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  #1  
Old 12-23-2005, 11:29 PM
sledghammer sledghammer is offline
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Default COOKING SALMON

So im cooking some salmon. I usually put it on tin foil and grill it with some lemon and stuff, but im thinking of pan searing it, but have never done it before.

Going to the store right now, so any thoughts on marinades, seasoning, and how to pan sear will be much appreciated.

Its going to be served with rice pilaf and green beans.
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  #2  
Old 12-23-2005, 11:33 PM
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Default Re: COOKING SALMON

A lemon base marinaid with sea salt, oregano, and garlic salt sprinkled on top works well.
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  #3  
Old 12-23-2005, 11:34 PM
sledghammer sledghammer is offline
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Default Re: COOKING SALMON

sounds good, any thoughts on pan searing?
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  #4  
Old 12-23-2005, 11:38 PM
ripdog ripdog is offline
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Default Re: COOKING SALMON

I always go with cilantro, lime juice, garlic, and olive oil. Don't have any input on pan searing--I always BBQ it.
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  #5  
Old 12-23-2005, 11:38 PM
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Default Re: COOKING SALMON

I think combineme and rips and it should be good.
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  #6  
Old 12-24-2005, 02:23 AM
CardSharpCook CardSharpCook is offline
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Default Re: COOKING SALMON

Pan-searing or "saute" is a good way to prepare salmon. Please remember, that it does not have to be pink through and through. A little red is good. Salmon, like steak, has servable temps ranging from Rare to Well. Medium is the restaurant industry default (actually, well done is often the default). The secret to a good saute is in getting the nice golden brown on each side. Med-high heat to get the sear, and you can reduce the flame if more doneness is required.

Do you plan on breading it? This is nice.

Edit: Oh, wow, this is 3 hours old. How was it?
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  #7  
Old 12-24-2005, 02:54 AM
LittleOldLady LittleOldLady is offline
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Default Re: COOKING SALMON

[ QUOTE ]
Pan-searing or "saute" is a good way to prepare salmon. Please remember, that it does not have to be pink through and through. A little red is good. Salmon, like steak, has servable temps ranging from Rare to Well. Medium is the restaurant industry default (actually, well done is often the default). The secret to a good saute is in getting the nice golden brown on each side. Med-high heat to get the sear, and you can reduce the flame if more doneness is required.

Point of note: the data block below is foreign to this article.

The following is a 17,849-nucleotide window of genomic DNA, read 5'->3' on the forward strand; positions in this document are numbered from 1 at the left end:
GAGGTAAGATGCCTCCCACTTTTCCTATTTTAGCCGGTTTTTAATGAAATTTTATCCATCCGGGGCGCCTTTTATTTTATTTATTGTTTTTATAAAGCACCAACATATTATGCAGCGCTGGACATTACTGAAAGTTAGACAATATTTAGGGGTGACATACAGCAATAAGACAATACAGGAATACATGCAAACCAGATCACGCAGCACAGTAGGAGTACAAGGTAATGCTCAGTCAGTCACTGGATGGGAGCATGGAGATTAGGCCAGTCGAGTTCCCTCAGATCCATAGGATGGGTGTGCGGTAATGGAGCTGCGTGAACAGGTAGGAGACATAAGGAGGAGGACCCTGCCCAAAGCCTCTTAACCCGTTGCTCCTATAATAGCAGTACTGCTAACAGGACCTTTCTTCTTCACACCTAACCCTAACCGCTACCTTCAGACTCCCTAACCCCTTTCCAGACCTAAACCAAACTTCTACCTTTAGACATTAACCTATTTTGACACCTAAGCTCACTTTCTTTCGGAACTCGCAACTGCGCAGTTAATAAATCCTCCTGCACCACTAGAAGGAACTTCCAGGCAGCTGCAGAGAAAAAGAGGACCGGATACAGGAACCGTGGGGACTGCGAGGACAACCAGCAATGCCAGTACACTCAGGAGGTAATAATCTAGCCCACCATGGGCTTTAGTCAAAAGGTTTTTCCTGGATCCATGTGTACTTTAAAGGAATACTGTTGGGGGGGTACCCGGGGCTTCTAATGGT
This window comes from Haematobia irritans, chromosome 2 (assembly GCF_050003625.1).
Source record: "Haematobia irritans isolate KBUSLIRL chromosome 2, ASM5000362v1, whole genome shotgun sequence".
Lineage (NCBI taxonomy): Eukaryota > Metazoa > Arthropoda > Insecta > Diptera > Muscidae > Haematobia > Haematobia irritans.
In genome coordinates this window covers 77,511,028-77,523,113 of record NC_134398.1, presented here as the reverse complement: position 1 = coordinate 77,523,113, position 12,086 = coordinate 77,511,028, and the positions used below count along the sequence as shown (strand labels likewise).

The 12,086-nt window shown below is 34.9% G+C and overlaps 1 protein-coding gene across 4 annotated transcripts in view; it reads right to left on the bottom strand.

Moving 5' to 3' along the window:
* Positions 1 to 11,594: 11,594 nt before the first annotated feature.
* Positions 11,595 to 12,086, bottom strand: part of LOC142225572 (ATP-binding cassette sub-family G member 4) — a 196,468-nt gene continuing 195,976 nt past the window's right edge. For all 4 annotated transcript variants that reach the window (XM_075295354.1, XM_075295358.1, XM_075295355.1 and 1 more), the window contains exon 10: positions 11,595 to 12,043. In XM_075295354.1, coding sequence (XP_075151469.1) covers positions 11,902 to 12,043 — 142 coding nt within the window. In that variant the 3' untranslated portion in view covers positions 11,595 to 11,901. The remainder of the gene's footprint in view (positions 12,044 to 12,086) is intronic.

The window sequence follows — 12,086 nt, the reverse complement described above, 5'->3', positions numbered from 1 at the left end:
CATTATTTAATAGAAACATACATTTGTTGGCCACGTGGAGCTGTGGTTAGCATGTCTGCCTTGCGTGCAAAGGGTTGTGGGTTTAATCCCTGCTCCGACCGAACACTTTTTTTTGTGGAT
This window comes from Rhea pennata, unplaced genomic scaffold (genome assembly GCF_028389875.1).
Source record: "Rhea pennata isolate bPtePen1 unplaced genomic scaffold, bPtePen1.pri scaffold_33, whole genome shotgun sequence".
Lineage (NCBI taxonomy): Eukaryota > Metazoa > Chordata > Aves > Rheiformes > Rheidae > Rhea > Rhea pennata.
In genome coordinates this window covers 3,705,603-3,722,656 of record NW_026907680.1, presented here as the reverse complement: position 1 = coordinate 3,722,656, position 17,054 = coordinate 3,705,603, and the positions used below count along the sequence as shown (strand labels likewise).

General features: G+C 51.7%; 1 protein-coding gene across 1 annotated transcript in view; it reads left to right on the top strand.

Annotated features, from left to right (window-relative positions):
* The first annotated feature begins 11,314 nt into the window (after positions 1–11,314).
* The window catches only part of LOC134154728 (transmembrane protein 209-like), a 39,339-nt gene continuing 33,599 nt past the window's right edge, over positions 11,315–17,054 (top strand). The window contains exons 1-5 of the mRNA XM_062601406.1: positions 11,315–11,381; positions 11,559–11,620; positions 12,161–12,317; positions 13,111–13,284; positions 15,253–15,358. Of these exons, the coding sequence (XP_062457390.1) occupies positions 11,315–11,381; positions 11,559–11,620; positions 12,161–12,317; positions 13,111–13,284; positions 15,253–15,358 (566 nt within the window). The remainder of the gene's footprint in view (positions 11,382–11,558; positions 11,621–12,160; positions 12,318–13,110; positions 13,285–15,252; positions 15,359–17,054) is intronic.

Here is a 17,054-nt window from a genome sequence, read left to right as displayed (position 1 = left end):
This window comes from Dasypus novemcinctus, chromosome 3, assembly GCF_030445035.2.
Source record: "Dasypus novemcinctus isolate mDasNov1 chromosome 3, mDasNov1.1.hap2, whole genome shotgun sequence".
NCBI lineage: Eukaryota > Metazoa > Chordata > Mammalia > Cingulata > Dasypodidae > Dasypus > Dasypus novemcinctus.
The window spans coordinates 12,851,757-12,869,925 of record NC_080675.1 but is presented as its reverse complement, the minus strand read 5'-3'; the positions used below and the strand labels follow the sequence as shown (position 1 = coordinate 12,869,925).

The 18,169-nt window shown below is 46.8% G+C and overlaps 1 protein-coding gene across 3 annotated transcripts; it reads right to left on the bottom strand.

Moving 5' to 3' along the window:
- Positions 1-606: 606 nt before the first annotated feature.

Do you plan on breading it? This is nice.

Edit: Oh, wow, this is 3 hours old. How was it?

[/ QUOTE ]

This is how I learned to do it in Norway. Dredge the salmon very lightly in flour mixed with chopped dill weed (the mixture should just make a light dusting over all the surfaces of the salmon). Heat a little bit of butter and a little bit of olive oil almost to smoking. Sear both sides of the salmon until the flesh is cooked to the desired degree. The flour makes a nice light crust and keeps the salmon moist. Very easy, very good. I once cooked some wild Alaska salmon that my neighbor had caught the day before and flown home that way, and it was as good as anything I have ever tasted. I prefer to serve it with parsley buttered new potatoes and lightly steamed asparagus.
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  #8  
Old 12-24-2005, 02:55 AM
Mat Sklansky Mat  Sklansky is offline
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Default Re: COOKING SALMON

I once had salmon in Canada where they used maple syrup. It was incredible.

No recipe though, sorry.
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  #9  
Old 12-24-2005, 04:13 AM
beenben beenben is offline
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Default Re: COOKING SALMON

microwave on high 2:00. enjoy.
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  #10  
Old 12-24-2005, 04:18 AM
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Default Re: COOKING SALMON

I like to make a little crust with salt, pepper and sesame seeds. My advice is to make sure the pan is plenty hot before you put the fish in. It should make a nice sizzle right away. Also, as CSC said, you don't have to cook it all the way, salmon is great rare or medium.
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